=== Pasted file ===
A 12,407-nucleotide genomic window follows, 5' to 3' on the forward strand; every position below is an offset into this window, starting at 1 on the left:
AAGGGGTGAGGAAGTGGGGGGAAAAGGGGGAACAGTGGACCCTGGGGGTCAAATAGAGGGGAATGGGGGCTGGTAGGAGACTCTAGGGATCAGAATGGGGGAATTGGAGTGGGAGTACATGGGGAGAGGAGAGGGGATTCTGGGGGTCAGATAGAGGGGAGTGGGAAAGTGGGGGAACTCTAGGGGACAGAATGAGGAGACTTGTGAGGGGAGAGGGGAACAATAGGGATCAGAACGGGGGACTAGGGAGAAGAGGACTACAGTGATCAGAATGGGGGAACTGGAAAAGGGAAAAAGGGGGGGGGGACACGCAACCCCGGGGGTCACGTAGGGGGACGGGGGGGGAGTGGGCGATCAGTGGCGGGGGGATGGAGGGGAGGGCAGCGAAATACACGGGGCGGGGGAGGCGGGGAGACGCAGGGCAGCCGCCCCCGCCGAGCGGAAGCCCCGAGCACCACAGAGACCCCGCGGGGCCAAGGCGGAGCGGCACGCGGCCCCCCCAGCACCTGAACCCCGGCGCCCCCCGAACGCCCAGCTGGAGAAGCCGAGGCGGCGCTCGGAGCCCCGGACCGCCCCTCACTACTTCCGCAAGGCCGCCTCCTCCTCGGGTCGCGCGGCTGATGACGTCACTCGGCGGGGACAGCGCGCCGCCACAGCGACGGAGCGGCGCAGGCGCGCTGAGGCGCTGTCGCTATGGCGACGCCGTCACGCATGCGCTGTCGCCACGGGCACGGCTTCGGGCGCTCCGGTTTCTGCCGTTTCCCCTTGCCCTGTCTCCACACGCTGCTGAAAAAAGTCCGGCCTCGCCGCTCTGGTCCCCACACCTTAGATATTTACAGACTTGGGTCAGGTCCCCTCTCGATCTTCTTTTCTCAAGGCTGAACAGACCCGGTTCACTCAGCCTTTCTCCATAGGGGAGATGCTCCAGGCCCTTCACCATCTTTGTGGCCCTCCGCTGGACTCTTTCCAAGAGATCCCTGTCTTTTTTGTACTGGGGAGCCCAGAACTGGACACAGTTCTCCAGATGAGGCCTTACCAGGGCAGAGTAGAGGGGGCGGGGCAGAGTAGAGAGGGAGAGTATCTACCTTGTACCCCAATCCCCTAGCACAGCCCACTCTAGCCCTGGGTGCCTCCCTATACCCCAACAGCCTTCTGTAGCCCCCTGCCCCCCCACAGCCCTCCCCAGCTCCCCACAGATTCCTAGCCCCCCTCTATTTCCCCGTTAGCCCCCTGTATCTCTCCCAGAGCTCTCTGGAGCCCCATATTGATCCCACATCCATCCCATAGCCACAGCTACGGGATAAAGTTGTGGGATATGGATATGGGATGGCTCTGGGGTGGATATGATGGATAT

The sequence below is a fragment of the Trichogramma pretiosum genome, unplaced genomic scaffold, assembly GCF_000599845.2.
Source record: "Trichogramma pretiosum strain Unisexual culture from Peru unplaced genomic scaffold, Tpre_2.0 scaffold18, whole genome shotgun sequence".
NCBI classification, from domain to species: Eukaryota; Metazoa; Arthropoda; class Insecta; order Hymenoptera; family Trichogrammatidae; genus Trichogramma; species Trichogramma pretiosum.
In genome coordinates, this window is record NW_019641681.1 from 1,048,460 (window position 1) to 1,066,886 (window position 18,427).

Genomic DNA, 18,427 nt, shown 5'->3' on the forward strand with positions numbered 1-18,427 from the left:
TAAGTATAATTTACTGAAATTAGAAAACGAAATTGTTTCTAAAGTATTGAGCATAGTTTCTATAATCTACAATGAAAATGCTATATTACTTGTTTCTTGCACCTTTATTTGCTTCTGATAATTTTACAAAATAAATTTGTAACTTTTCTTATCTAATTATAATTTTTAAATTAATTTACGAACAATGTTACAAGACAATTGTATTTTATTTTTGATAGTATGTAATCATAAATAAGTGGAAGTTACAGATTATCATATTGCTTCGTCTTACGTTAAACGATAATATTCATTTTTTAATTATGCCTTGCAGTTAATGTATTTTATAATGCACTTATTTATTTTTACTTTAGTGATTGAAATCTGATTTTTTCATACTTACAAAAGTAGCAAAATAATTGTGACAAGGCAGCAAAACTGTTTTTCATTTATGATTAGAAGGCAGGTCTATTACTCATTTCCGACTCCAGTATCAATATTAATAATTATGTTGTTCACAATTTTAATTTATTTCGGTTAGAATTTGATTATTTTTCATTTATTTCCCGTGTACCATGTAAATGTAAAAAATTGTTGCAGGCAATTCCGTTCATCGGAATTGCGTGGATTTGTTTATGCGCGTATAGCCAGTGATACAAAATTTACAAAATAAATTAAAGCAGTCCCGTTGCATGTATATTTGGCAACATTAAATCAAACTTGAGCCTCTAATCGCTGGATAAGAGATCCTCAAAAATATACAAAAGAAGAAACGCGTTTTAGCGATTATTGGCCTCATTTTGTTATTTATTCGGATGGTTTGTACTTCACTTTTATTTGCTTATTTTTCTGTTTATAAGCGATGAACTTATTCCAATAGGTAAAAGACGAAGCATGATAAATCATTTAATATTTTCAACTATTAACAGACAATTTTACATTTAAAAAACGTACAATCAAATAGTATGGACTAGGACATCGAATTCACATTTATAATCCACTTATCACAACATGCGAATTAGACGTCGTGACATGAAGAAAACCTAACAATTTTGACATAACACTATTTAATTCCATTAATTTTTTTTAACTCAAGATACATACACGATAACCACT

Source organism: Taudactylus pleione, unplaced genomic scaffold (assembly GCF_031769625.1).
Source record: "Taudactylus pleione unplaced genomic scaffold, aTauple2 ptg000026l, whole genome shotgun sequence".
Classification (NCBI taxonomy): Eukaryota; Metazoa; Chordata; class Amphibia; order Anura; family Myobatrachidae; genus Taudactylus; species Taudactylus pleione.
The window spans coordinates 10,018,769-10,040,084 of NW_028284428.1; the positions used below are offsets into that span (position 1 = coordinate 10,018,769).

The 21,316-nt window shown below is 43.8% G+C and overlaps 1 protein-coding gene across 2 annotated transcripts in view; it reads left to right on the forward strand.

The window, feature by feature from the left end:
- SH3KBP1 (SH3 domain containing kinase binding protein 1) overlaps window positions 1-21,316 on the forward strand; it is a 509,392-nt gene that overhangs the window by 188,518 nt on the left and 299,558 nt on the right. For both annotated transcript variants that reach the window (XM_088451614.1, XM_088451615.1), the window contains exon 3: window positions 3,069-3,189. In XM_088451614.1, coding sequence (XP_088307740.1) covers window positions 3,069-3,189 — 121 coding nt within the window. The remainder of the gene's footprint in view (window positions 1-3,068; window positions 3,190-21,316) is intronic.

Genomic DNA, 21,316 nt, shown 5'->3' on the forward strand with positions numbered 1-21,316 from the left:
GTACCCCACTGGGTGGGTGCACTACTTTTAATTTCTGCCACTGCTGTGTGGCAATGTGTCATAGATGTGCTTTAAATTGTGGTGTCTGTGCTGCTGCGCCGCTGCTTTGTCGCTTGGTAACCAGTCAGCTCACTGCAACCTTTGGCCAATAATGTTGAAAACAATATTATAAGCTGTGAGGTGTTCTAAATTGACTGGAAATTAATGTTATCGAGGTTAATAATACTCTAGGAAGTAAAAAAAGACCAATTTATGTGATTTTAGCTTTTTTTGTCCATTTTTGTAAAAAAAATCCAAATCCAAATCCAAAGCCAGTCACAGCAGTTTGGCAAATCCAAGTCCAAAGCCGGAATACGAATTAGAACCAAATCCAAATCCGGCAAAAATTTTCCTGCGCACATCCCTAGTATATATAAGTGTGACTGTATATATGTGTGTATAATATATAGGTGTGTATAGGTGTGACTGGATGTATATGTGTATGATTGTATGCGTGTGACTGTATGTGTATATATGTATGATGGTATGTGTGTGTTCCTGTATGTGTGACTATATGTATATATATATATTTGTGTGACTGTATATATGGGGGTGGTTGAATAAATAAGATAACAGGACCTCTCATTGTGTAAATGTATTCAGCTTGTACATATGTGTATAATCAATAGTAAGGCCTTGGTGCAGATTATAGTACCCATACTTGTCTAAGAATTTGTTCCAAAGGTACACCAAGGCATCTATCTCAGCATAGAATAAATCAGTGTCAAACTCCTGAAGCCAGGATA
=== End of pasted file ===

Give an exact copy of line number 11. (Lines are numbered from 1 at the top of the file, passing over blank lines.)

Classification (NCBI taxonomy): Eukaryota; Metazoa; Chordata; class Amphibia; order Anura; family Myobatrachidae; genus Taudactylus; species Taudactylus pleione.